I guess Icelandic people do not eat those dishes everyday and this food is even meant for important celebrations…
      Hey, my grandfather used to spend afternoons ‘gnawing’ pig’s trotters! No waste at that time…

  3. kev1 Says:

    I just read another of your articles, the one about kobe beef, and I really felt like eating steaks afterwards!!
    I sure didn’t feel like eating anything after reading this one… :$

    I can’t say which of these 3 “meals” seems to be the most awful!
    And the pictures sure won’t help me decide either!!! (and Léa is right, it was kinda gross to go and search for these on the web by the way :p)

    Visually, I’d say the Súrsaðir hrútspungar doesn’t seem that bad… Of course once you know what it is made of you’re almost bound to pick up the Lifrarpylsa (at least I know I am).

    I’ve been thinking, hoping I’d find something as disgusting as these icelandic meals, but I couldn’t come up with anything.

    I’d like to know if anyone reading this would be tempted to give any of these a try?
    How about trying one of them for money? Which one? How much? WHY?!?!?!

  4. Thalounette Says:

    Nobody noticed the pun in the title!

  5. Thalounette Says:

    Brian, I discovered that you were right about this Icelandic bread:
    Rúgbrauð, which is rye bread, is traditionally baked for a long time at a low temperature in the ground near hot springs (in steam boxes), it gives the bread its dark colour…

    How does it taste like?
    That would be great to eat a piece of hot-spring bread!

  6. Brian Says:

    I know I was right, Brian is always right that’s why everybody loves him 😀
    If I had kept my Icelandic class at the second semester, I would have tasted it; our teacher promised he would bring some, but a piece of bread is not good enough for me to stay. I’ll ask people who stayed how it was.

  7. thalounette Says:

    Yeah we love you Brian!! (You believed it, did you? 😀 )
    You would have tasted this rye bread, cooked in a ground near hot springs? Greeeeaaaaat!!! Your teacher will bring some during your Icelandic class? Nice man! 😀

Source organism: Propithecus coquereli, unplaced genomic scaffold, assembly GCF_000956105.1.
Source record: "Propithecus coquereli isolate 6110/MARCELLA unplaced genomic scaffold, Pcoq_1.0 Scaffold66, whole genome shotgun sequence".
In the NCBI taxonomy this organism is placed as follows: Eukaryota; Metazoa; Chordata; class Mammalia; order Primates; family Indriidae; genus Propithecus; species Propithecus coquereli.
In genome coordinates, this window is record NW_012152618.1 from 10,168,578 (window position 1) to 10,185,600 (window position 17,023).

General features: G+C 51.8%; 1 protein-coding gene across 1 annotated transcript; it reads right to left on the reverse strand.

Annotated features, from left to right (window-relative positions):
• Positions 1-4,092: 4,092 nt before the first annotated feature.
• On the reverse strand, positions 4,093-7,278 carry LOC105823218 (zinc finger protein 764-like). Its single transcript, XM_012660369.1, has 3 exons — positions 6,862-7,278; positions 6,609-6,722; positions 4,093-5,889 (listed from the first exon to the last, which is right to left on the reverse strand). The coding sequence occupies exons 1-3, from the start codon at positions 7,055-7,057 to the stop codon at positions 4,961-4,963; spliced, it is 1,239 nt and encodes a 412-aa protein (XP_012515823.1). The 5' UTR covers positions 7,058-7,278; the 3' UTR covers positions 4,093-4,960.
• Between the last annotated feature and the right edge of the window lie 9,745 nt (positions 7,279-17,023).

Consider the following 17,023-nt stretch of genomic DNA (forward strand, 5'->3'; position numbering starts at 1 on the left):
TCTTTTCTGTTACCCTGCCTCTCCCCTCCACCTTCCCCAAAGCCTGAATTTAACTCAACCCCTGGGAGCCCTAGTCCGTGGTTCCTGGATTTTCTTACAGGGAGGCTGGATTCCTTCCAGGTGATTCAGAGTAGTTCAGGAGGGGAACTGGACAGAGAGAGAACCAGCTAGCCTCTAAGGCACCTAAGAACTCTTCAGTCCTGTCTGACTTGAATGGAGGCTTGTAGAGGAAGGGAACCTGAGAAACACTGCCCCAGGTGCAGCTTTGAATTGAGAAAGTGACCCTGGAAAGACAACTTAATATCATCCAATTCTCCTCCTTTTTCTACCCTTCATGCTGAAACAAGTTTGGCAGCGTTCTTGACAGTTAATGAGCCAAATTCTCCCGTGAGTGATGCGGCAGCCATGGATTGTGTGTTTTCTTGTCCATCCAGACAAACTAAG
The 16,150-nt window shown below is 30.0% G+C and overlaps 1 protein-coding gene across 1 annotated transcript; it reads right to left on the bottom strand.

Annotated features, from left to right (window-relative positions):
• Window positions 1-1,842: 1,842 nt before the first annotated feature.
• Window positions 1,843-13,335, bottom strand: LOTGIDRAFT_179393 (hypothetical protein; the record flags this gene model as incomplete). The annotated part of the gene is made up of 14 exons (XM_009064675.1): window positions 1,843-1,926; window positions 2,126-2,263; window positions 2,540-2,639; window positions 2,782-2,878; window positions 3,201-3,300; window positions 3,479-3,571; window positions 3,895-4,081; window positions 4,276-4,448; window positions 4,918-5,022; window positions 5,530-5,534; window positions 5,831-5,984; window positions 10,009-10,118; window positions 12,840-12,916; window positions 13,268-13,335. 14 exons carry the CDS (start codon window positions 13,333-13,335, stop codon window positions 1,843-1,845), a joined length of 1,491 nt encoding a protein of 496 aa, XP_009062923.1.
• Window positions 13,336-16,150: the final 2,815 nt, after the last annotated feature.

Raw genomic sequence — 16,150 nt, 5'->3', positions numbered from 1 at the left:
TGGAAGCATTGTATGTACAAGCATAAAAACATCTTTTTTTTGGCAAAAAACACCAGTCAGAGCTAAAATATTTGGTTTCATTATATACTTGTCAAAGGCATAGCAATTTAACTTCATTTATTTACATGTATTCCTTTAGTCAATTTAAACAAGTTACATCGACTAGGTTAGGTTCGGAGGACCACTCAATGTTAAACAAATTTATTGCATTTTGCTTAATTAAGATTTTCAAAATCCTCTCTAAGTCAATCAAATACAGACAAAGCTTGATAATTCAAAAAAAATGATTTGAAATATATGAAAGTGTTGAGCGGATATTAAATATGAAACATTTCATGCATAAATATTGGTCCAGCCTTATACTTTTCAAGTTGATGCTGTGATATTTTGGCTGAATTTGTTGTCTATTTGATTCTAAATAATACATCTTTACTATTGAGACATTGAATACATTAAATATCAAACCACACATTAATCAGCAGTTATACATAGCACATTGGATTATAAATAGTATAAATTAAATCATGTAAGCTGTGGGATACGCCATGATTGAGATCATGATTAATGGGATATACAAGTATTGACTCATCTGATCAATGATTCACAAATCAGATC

Tell me when and where is your class taking place and I will go and talk to this Icelandic guy 😀 How on earth are they able to put boiled testicles pressed in blocks in their mouth?

  8. thalounette Says:

    How do you say ‘I love eating weird things’ in Icelandic? 😀

    • Brian Says:

      Grudan ait Overchën…. Ok I have no idea, but I don’t even know how you say “hello”.

      • thalounette Says:

        I guess you have only memorized the funny words!
        Anyway, you know that if you go to Iceland one day, never eat in a restaurant, or think that you are invincible and want try traditional dishes absolutely 😀

  9. soizicleg Says:

    OOOOOOOOOOOH! It’s just…. frightening!!!! Ram testicles???? I coudn’t eat that, it’s psychologically impossible! About the chiken feet, Thalie, my grandmother put them in the soup, it could seems strange i know… but i never ate better soup!

    • thalounette Says:

      Hihi! It is funny to see that even if different adjectives are used to qualify this article and these dishes, the idea is basically the same!
      I am truly repulsed by the testicles dish – I don’t know if it is psychological but I don’t think testicles are meant for that 😀
      Aaahhhh somebody else’s grandparent… And, are you eating/tasting those feet, or is it just to give some flavour (like adding a stock cube for instance)?

  10. thalounette Says:

    I have forgotten about Hákarl! It is Icelandic fermented shark: this shark has been cured with a fermentation process and hung to dry for five months!

  11. Brian Says:

    How can you eat shark!! They eat everything they find, they are real sea trash can. There is no way there meat is healthy after eating so much plastic, cadavers, iron stuffs and all (and sometimes retarded surfers who still tried their luck though there was a big red sign writen “sharks are going to eat you if you go swim in there!!!”). Though I guess that we could say that for every fish…

  12. thalounette Says:

    And Hákarl has such a taste that many Icelandic peolpe never eat it 😀
    This dish really scares me… I would prefer to eat fish fingers!
    Don’t forget Brian, there are plenty of good fish in the sea 😀

  13. thalounette Says:

    My brother is a retarded surfer 😀 My mum was so worried every time he was going surfing when we were living in Reunion Island!